Sow the Wind, Reap the Whirlwind

As investors wrestle with the uncertainty of economic outcomes from the war in Ukraine, not to mention further geopolitical risk in the Balkans, price swings of 1,400 points in days bring anxiety that can easily lead to panic. At times like this, it is essential to know what you own and be certain that your investment strategy is right for you. Just as we all have a unique set of fingerprints, we are all unique in how we invest.

At times like these, investors have destroyed their capital by speculating on what appears to be a certain bet, driven by the fear of missing out. Concentrating our allocation of capital on a few names or big ideas makes us feel like geniuses when prices are rising – and fools when prices fall sharply and keep on falling.

Nobel laureate Harry Markovitz claimed that diversifying market risk is the only free lunch available to an investor. During times of market stress, this means allocating capital to several uncorrelated assets. Many speculators in Crypto, commodities and technology stocks have sown the wind of greed, gambling with excessive leverage and borrowing money to maximise returns. Now they stand to reap the whirlwind.

No one can predict the future with any degree of consistency, especially economic probabilities from geopolitical events. It is foolish to think we know more than millions of investors who collectively determine the price of securities.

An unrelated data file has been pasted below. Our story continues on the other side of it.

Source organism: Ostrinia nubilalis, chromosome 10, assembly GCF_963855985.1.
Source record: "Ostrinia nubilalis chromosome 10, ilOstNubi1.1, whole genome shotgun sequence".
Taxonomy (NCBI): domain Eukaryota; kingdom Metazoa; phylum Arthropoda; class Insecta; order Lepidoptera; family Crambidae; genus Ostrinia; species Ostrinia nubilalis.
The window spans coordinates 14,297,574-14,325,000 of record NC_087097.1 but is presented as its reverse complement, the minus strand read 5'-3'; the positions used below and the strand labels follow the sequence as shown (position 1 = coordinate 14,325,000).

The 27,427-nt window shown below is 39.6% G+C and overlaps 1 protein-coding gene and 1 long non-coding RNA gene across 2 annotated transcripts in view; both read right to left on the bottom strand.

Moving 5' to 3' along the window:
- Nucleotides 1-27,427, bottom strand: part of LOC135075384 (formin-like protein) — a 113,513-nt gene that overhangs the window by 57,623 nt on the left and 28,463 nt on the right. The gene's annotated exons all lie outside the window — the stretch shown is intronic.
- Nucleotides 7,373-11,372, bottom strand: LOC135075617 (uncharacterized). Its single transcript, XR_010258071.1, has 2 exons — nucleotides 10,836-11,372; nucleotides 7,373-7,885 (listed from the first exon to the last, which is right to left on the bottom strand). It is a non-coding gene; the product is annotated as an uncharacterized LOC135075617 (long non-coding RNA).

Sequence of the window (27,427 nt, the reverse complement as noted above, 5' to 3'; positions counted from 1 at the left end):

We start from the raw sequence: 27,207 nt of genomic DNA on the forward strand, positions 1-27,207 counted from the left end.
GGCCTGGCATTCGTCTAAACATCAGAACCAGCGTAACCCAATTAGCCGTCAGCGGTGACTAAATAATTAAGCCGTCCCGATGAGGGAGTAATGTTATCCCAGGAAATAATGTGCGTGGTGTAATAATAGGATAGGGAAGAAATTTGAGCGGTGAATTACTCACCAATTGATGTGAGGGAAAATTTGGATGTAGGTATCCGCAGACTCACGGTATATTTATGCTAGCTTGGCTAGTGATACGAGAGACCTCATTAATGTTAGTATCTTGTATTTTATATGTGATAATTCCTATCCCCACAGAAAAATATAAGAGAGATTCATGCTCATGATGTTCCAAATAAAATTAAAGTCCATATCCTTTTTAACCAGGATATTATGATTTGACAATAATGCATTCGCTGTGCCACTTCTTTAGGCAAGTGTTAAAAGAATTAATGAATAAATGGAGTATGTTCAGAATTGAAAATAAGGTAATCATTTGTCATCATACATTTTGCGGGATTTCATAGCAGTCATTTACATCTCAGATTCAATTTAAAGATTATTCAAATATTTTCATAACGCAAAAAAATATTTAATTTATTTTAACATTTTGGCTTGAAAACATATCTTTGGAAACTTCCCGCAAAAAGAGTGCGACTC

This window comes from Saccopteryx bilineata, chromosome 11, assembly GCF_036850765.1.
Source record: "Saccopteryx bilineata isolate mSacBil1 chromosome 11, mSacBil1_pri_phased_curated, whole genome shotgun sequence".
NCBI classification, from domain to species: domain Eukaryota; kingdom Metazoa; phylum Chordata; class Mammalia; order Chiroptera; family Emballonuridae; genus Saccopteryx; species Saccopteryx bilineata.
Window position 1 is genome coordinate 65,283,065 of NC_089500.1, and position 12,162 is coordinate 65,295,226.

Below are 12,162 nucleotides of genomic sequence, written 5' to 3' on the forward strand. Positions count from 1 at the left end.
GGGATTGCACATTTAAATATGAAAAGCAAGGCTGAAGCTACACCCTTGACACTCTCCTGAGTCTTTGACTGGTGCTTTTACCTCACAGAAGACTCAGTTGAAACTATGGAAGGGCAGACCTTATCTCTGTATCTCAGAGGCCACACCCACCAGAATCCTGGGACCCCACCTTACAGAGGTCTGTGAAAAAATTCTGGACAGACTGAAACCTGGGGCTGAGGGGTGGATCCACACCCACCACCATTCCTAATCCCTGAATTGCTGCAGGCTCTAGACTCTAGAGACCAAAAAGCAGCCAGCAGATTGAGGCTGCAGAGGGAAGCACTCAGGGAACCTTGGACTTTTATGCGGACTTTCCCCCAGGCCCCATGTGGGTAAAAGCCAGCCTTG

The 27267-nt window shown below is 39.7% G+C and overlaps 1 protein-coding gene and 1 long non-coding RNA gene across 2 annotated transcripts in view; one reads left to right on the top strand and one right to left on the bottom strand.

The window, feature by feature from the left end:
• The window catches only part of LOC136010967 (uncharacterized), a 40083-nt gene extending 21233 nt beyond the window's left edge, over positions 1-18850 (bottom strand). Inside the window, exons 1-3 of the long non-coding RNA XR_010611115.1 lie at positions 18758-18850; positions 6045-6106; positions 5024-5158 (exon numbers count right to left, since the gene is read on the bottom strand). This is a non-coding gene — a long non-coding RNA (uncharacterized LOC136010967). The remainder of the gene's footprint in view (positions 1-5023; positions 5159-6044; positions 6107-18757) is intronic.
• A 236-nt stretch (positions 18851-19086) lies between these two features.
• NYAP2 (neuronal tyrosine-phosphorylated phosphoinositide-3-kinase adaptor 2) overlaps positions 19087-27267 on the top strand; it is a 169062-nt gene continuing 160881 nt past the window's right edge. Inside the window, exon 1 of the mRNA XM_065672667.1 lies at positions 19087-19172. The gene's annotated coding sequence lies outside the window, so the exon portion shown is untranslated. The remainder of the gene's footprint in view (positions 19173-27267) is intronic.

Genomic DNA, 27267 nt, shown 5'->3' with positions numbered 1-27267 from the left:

If investing in risk assets, we need to be comfortable owning them for the long term. To quote Warren Buffet, if we are not prepared to own an asset for ten years, we should not own it for ten minutes.

Witnessing daily price declines should not bother us, if we have resigned ourselves to the probability of this happening at some point during our investing time horizon. I don’t allocate capital to risk assets I am going to need for the next five years or so. It’s long term.

I already know, having studied market history, that capital appreciation is not linear. I will have to endure sharp declining prices, bear markets (extended times of flat or falling prices), recessions (flat or negative growth), credit and interest rate risk and so on.

To stay the course in times of high volatility, it is essential to have a well-thought-out strategy that is right for you. It is easy to hold when prices are soaring, but to buy and hold means having the conviction to hold in sharp declines. Some stocks that were darlings during the pandemic are now down 70 to 80%. After outsized gains, they are now reverting to the mean. Trees do not grow to the sky!

Impulse and emotion are the investor’s worst enemies, but having a genuine long-time horizon will allow investors to welcome falling prices as an opportunity to buy more cheaply. Instead of producing anxiety and panic, extreme price volatility may be embraced as an opportunity to own more shares, increasing capital when prices reset higher.

Jeremy Blatch TEP
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